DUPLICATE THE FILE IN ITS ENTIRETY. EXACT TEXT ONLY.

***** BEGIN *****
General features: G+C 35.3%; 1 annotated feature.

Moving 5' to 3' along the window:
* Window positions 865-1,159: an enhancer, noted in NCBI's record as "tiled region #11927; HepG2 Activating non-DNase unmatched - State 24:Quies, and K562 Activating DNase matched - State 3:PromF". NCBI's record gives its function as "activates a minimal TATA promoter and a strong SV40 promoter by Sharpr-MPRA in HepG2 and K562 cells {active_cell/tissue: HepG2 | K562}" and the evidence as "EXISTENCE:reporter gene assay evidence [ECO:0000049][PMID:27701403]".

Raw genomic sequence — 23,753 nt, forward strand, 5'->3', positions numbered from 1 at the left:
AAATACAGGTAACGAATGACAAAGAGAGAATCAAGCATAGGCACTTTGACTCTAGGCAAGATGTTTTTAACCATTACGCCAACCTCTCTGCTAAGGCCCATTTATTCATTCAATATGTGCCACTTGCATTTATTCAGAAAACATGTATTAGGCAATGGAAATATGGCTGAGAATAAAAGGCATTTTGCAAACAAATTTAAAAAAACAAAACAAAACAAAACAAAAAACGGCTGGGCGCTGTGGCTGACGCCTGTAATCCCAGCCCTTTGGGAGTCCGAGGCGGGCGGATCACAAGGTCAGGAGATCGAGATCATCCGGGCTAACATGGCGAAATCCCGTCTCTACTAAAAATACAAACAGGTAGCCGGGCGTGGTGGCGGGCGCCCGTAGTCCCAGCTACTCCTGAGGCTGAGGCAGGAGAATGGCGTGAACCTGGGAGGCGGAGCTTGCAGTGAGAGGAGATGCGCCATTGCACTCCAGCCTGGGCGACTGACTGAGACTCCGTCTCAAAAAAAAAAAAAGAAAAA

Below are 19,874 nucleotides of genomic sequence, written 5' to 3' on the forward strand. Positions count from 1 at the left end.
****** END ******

General features: G+C 35.3%; 1 annotated feature.

Moving 5' to 3' along the window:
* Window positions 865-1,159: an enhancer, noted in NCBI's record as "tiled region #11927; HepG2 Activating non-DNase unmatched - State 24:Quies, and K562 Activating DNase matched - State 3:PromF". NCBI's record gives its function as "activates a minimal TATA promoter and a strong SV40 promoter by Sharpr-MPRA in HepG2 and K562 cells {active_cell/tissue: HepG2 | K562}" and the evidence as "EXISTENCE:reporter gene assay evidence [ECO:0000049][PMID:27701403]".

Raw genomic sequence — 23,753 nt, forward strand, 5'->3', positions numbered from 1 at the left:
AAATACAGGTAACGAATGACAAAGAGAGAATCAAGCATAGGCACTTTGACTCTAGGCAAGATGTTTTTAACCATTACGCCAACCTCTCTGCTAAGGCCCATTTATTCATTCAATATGTGCCACTTGCATTTATTCAGAAAACATGTATTAGGCAATGGAAATATGGCTGAGAATAAAAGGCATTTTGCAAACAAATTTAAAAAAACAAAACAAAACAAAACAAAAAACGGCTGGGCGCTGTGGCTGACGCCTGTAATCCCAGCCCTTTGGGAGTCCGAGGCGGGCGGATCACAAGGTCAGGAGATCGAGATCATCCGGGCTAACATGGCGAAATCCCGTCTCTACTAAAAATACAAACAGGTAGCCGGGCGTGGTGGCGGGCGCCCGTAGTCCCAGCTACTCCTGAGGCTGAGGCAGGAGAATGGCGTGAACCTGGGAGGCGGAGCTTGCAGTGAGAGGAGATGCGCCATTGCACTCCAGCCTGGGCGACTGACTGAGACTCCGTCTCAAAAAAAAAAAAAGAAAAA

Below are 19,874 nucleotides of genomic sequence, written 5' to 3' on the forward strand. Positions count from 1 at the left end.